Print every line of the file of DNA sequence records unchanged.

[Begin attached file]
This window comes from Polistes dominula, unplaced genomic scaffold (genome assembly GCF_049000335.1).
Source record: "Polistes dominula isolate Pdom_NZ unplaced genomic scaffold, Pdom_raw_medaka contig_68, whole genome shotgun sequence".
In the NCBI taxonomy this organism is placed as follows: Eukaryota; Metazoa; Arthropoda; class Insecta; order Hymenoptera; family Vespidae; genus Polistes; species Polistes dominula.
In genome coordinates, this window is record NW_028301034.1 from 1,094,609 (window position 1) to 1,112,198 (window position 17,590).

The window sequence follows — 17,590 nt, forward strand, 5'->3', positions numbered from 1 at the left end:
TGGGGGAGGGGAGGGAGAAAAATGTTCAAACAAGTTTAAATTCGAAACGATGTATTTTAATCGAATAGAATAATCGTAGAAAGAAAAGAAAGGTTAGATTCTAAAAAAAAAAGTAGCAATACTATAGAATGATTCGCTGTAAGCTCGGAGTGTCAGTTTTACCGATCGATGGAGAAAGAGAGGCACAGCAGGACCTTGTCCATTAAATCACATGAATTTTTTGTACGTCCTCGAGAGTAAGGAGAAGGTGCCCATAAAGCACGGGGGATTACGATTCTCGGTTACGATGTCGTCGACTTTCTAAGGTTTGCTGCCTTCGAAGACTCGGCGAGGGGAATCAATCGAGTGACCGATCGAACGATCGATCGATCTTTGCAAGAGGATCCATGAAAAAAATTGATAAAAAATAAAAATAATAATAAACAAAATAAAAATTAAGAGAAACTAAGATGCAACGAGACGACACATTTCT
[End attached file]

This window comes from Polistes dominula, unplaced genomic scaffold (genome assembly GCF_049000335.1).
Source record: "Polistes dominula isolate Pdom_NZ unplaced genomic scaffold, Pdom_raw_medaka contig_68, whole genome shotgun sequence".
In the NCBI taxonomy this organism is placed as follows: Eukaryota; Metazoa; Arthropoda; class Insecta; order Hymenoptera; family Vespidae; genus Polistes; species Polistes dominula.
In genome coordinates, this window is record NW_028301034.1 from 1,094,609 (window position 1) to 1,112,198 (window position 17,590).

The window sequence follows — 17,590 nt, forward strand, 5'->3', positions numbered from 1 at the left end:
TGGGGGAGGGGAGGGAGAAAAATGTTCAAACAAGTTTAAATTCGAAACGATGTATTTTAATCGAATAGAATAATCGTAGAAAGAAAAGAAAGGTTAGATTCTAAAAAAAAAAGTAGCAATACTATAGAATGATTCGCTGTAAGCTCGGAGTGTCAGTTTTACCGATCGATGGAGAAAGAGAGGCACAGCAGGACCTTGTCCATTAAATCACATGAATTTTTTGTACGTCCTCGAGAGTAAGGAGAAGGTGCCCATAAAGCACGGGGGATTACGATTCTCGGTTACGATGTCGTCGACTTTCTAAGGTTTGCTGCCTTCGAAGACTCGGCGAGGGGAATCAATCGAGTGACCGATCGAACGATCGATCGATCTTTGCAAGAGGATCCATGAAAAAAATTGATAAAAAATAAAAATAATAATAAACAAAATAAAAATTAAGAGAAACTAAGATGCAACGAGACGACACATTTCT